Japan has decided to develop components for interceptor missiles with the U.S. amid pressure from Washington to move forward from joint technological research on a missile defense system to the development stage, government sources said Sunday.
Given that it will require exports of parts to the United States, the government will also have to pursue a politically sensitive review of the three-principle ban on weapons exports, the sources said.
The government will make its final decision at Cabinet and Security Council meetings this fiscal year.
Attention will shift to how the administration of Prime Minister Junichiro Koizumi will justify the need to develop the missile shield at the cost of watering down the export ban and spending huge amounts of money on the prolonged research, including some failures — and deciding recently to spend an estimated 1 trillion yen to purchase a U.S.-made defense system.
The sources said the decision chiefly stems from strong pressure by the U.S. and a report submitted earlier this month by Koizumi’s key advisory Council on Security and Defense Capabilities proposing to review the export ban with an eye on the joint parts development.
The three principles were initially set in 1967 to ban exports of weapons to the communist bloc, nations under U.N. embargo, and countries involved in, or on the verge of being involved in, conflicts.
The government effectively banned exports to all countries in 1976 by saying Japan will also refrain from exports to countries not subject to the three principles. But it decided in 1983 to allow technological transfers to the U.S.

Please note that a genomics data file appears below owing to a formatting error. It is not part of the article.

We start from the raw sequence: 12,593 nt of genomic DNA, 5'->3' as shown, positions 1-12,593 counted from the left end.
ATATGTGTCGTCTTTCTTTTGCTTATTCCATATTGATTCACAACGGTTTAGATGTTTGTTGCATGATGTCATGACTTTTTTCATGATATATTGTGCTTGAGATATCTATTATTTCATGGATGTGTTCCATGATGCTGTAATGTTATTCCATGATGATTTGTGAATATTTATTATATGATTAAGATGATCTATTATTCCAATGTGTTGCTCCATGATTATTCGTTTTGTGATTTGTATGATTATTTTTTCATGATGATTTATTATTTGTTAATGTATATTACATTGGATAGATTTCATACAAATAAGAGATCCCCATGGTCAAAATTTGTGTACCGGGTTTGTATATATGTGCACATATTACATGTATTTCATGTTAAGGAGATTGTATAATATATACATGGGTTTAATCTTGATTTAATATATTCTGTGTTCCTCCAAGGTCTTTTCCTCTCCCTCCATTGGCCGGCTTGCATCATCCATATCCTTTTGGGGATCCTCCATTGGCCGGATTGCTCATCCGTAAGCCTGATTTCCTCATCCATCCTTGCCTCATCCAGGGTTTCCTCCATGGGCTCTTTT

Japan and the U.S. agreed in a so-called two-plus-two meeting of defense and foreign ministers in September 1998 to begin joint technological research on a missile defense system.
The two nations began the research program in 1999 for a system to launch interceptors from Aegis-equipped warships. Japan has spent 15.6 billion yen up to fiscal 2003.
Meanwhile, the government decided last December to purchase from the U.S. and deploy a missile defense system due mainly to threats from North Korea.
The joint research covers four areas — infrared sensors for identifying and tracking missiles, high-performance shields to protect interceptor warheads from air-attrition heat, second-rocket propulsion units, and kinetic warheads for destroying warheads of incoming ballistic missiles.
The government yet to reveal what has been successful and how funds have been spent in the prolonged joint research activities.
Together with such explanations, it will have to specify which of the four areas will be advanced to the development stage.
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